shot for the porter, forgetting of course, that the foreigners had
been called at the same time. With eyes intent on the crowd ahead, he
plunged along, seeing nobody in his disappointed flight. "I'll never
forgive myself if I miss her," he was wailing to himself. She was not
to be seen in the waiting. rooms, so he rushed to the sidewalk.
"Go to the devil—yes, here! Take these traps and these checks
and rush my stuff to No.—-, W—- Avenue. Trunks just in on B.O.,"
he cried, tossing his burdens to a transfer man and giving him the
checks so quickly that the fellow's sleepy eyes opened wider than they
had been for a month. Relieved of his impedimenta, he returned to the
"Good morning, Mr. Lorry. Are you in too much of a hurry to see
your friends?" cried a clear, musical voice, and he stopped as if
shot. The anxious frown flew from his brow and was succeeded
instantaneously by a glad smile. He wheeled and beheld her, with
Aunt Yvonne, standing near the main entrance to the station. "Why,
good morning," he exclaimed, extending his hand gladly. To his
amazement she drew herself up haughtily and ignored the proffered
hand. Only for a brief second did this strange and uncalled—for
hauteur obtain. A bright smile swept over her face, and her repentant
fingers sought his timidly, even awkwardly. Something told him that
she was not accustomed to handshaking; that same something impelled
him to bend low and touch the gloved fingers with his lips. He
straightened, with face flushed, half fearful lest his act had been
observed by curious loungers, and he had taken a liberty in a public
place which could not be condoned. But she smiled serenely,
approvingly. There was not the faintest sign of embarrassment or
confusion in the lovely face. Any other girl in the world, he
thought, would have jerked her hand away and giggled furiously. Aunt
Yvonne inclined her head slightly, but did not proffer her hand. He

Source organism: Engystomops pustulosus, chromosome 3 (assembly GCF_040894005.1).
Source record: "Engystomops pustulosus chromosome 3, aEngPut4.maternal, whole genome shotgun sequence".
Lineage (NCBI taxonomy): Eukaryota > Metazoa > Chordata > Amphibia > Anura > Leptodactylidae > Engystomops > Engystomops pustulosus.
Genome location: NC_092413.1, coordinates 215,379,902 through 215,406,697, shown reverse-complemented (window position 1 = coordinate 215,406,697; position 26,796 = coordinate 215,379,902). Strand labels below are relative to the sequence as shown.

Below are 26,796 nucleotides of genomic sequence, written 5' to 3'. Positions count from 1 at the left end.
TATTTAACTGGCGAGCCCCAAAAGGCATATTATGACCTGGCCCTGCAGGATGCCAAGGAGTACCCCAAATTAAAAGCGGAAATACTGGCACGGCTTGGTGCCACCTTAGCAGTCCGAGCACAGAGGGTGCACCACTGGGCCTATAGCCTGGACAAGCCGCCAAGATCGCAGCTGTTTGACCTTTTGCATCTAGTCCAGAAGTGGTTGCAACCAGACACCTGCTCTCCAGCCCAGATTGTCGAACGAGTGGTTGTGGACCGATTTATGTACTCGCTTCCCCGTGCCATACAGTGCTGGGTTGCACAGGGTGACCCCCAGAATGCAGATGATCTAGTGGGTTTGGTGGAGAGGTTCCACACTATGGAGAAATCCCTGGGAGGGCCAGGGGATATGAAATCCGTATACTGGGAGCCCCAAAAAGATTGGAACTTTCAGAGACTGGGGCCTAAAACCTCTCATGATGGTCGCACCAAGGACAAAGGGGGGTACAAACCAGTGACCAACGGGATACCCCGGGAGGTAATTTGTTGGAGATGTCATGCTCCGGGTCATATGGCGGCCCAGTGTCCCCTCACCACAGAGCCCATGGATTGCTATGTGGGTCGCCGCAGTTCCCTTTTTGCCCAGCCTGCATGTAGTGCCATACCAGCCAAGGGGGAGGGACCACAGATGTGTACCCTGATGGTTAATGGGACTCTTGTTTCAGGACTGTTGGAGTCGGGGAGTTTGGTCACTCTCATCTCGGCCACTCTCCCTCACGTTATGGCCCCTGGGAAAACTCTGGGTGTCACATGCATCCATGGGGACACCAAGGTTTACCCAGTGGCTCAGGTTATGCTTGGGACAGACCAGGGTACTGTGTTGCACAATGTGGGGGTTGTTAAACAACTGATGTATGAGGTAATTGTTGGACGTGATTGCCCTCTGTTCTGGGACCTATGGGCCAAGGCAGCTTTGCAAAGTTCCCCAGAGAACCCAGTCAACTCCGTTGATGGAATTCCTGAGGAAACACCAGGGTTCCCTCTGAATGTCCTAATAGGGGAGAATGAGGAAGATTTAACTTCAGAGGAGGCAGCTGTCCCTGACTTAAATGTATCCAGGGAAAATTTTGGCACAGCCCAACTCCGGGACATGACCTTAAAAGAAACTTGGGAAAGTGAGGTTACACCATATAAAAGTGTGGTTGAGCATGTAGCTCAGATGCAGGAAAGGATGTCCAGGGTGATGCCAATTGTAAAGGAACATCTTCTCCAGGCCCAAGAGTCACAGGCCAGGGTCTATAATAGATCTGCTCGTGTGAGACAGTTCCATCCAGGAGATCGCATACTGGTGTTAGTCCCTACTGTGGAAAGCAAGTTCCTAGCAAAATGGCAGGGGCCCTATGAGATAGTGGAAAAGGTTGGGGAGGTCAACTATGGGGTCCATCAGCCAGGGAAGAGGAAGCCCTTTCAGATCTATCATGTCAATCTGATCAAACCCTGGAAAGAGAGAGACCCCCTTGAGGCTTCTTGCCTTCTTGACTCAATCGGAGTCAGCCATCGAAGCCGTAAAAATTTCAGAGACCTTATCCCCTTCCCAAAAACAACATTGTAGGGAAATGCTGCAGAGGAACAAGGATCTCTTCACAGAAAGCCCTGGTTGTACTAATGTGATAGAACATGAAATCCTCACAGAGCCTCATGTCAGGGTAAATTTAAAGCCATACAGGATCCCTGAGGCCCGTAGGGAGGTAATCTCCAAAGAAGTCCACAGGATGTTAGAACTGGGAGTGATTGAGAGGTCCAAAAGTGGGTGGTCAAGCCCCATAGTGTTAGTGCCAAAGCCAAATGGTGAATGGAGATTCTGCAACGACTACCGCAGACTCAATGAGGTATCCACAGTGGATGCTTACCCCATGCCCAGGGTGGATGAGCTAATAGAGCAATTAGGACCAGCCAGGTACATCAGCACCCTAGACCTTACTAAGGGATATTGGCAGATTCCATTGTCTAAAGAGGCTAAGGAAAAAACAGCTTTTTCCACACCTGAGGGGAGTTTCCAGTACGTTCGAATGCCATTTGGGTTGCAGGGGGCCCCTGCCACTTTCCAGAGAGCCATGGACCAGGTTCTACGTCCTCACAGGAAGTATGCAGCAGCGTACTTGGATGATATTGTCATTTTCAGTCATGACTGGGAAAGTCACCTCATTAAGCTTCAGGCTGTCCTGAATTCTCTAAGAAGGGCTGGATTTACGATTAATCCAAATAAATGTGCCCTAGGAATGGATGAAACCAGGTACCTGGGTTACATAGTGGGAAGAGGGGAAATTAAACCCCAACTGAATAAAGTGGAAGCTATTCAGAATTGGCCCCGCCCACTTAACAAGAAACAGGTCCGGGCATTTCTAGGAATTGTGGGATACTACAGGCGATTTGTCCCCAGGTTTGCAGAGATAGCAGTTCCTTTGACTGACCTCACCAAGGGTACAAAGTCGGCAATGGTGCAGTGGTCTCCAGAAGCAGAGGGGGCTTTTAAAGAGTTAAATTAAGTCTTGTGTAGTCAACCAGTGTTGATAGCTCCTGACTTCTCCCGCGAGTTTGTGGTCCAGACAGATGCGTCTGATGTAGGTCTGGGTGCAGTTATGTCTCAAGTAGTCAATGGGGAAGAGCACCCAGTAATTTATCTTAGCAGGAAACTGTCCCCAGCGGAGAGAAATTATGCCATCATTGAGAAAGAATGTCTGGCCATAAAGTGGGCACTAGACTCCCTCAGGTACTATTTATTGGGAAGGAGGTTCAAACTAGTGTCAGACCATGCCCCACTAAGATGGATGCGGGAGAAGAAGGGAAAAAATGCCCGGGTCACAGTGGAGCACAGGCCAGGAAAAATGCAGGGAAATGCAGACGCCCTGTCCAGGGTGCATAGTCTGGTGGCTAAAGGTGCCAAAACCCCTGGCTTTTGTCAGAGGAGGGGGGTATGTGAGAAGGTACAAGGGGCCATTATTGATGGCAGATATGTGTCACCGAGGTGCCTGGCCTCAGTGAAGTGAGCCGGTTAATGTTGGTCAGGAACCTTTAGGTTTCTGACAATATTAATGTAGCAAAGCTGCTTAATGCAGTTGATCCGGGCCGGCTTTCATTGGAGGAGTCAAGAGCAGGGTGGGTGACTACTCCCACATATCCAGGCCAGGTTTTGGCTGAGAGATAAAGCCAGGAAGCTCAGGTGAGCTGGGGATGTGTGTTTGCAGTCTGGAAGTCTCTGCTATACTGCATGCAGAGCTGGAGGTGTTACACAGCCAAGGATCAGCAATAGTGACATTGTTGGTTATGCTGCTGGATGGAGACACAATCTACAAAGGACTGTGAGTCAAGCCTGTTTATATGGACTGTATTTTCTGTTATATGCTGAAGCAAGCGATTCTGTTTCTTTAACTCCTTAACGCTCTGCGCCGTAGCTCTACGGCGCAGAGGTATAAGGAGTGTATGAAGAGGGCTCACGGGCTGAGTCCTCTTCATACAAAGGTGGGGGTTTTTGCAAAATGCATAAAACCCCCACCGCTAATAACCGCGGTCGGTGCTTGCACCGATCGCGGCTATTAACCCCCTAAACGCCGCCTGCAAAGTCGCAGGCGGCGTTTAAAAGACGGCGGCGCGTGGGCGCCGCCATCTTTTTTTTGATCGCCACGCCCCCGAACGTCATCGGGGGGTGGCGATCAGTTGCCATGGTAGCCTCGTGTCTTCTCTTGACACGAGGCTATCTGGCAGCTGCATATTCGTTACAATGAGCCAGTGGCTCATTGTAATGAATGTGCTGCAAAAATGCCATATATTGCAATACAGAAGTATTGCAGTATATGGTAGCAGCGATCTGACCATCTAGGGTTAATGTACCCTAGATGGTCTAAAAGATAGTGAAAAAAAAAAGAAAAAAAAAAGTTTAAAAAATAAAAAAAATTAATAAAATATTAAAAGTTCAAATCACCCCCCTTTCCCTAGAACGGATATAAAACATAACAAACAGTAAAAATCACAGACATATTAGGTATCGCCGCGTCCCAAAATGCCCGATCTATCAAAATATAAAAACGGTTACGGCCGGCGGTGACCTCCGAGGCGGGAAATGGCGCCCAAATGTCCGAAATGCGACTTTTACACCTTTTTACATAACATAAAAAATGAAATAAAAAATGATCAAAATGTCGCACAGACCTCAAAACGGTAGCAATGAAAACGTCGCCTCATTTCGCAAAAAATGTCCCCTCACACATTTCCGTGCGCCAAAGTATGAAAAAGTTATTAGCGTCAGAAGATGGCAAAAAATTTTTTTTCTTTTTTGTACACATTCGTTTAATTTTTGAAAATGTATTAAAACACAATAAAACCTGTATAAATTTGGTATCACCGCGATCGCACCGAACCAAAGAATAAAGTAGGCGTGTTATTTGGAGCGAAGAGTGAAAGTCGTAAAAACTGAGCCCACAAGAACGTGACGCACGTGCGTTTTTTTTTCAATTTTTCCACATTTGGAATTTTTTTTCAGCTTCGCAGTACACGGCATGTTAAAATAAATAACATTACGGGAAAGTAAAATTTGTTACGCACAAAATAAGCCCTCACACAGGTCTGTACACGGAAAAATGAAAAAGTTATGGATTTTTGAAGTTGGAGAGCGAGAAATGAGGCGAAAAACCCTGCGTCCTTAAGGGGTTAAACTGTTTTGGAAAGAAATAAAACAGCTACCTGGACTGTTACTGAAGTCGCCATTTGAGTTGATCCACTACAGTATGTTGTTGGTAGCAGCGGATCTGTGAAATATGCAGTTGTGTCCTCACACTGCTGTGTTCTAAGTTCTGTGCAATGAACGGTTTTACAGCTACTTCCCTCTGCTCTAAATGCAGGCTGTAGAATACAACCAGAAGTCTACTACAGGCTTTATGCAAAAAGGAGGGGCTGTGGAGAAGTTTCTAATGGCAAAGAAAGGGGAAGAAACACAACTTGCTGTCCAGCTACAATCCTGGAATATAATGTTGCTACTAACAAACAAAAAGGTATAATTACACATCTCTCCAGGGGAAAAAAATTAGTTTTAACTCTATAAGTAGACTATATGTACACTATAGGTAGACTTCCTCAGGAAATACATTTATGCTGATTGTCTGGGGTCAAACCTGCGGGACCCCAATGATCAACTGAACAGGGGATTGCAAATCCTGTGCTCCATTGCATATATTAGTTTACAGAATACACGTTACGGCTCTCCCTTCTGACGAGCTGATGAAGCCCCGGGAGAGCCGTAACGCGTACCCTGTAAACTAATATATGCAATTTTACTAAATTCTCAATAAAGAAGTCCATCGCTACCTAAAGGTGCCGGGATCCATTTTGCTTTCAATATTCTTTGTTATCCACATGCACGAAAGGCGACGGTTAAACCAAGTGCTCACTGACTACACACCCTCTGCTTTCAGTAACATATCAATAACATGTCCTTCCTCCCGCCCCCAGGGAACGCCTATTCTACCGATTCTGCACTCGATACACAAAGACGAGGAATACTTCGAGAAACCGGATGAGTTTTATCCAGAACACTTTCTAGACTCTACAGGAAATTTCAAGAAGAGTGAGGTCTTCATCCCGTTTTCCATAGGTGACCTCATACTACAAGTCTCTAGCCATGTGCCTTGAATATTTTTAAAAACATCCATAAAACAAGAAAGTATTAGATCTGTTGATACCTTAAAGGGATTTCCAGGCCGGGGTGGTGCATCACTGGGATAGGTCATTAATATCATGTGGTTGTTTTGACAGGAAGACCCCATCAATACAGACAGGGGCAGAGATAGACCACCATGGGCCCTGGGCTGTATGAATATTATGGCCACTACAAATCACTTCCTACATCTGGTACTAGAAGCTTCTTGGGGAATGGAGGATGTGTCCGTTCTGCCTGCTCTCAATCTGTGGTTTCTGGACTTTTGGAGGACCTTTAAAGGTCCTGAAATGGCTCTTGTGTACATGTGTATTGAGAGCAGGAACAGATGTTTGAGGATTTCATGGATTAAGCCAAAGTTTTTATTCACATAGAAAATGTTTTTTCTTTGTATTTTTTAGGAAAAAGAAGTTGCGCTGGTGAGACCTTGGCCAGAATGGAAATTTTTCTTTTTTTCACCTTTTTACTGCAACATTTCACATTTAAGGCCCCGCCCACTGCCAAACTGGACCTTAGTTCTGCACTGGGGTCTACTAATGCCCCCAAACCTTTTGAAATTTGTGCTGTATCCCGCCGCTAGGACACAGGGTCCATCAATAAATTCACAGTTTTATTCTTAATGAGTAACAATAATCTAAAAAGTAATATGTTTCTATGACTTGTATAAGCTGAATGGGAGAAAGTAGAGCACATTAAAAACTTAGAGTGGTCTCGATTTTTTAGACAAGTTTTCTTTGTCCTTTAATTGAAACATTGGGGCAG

wisely refrained from extending his own. "I thought you had left the
station," he said.
"We are waiting for Uncle Caspar, who is giving Hedrick
instructions. Hedrick, you know, is to go on to New York with our
boxes. He will have them aboard ship when we arrive there. All that
we have with us is hand luggage. We leave Washington to-night."
"I had hoped you might stay over for a few days."
"It is urgent business that compels us to leave so hastily, Mr.
Lorry. Of all the cities in the world, I have most desired to see
the capital of your country. Perhaps I may return some day. But do
not let us detain you, if you are in a hurry."
He started, looked guilty, stammered something about baggage, said
he would return in a moment, and rushed aimlessly away, his ears
"I'm all kinds of a fool," he muttered, as he raced around the
baggage-room and then back to where he had left the two ladies. Mr.
Guggenslocker had joined them and they were preparing to depart. Miss
Guggenslocker's face expressed pleasure at seeing him.
"We thought you would never return, so long were you gone," she
cried, gaily. He had been gone just two minutes by the watch! The
old gentleman greeted him warmly, and Lorry asked them to what hotel
they were going. On being informed that they expected to spend the
day at the Ebbitt, he volunteered to accompany them, saying that he
intended to breakfast there. Quicker than a flash a glance,
unfathomable as it was brief, passed between the three, not quickly
enough, however, to escape his keen, watchful eyes, on the alert since
the beginning of his acquaintance with them, in conjunction with his
ears, to catch something that might satisfy, in a measure, his burning
curiosity. What was the meaning of that glance? It half angered him,
for in it he thought he could distinguish annoyance, apprehension,
dismay or something equally disquieting. Before he could stiffen his
long frame and give vent to the dignified reconsideration that flew to
his mind, the young lady dispelled all pain and displeasure, sending
him into raptures, by saying:
"How good of you! We shall be so delighted to have you breakfast
with us, Mr. Lorry, if it is convenient for you. You can talk to us
of your wonderful city. Now, say that you will be good to us; stay
your hunger and neglect your personal affairs long enough to give us
these early morning hours. I am sure we cannot trouble you much
He expostulated gallantly and delightedly, and then hurried forth
to call a cab. At eight o'clock he breakfasted with them, his
infatuation growing deeper and stronger as he sat for the hour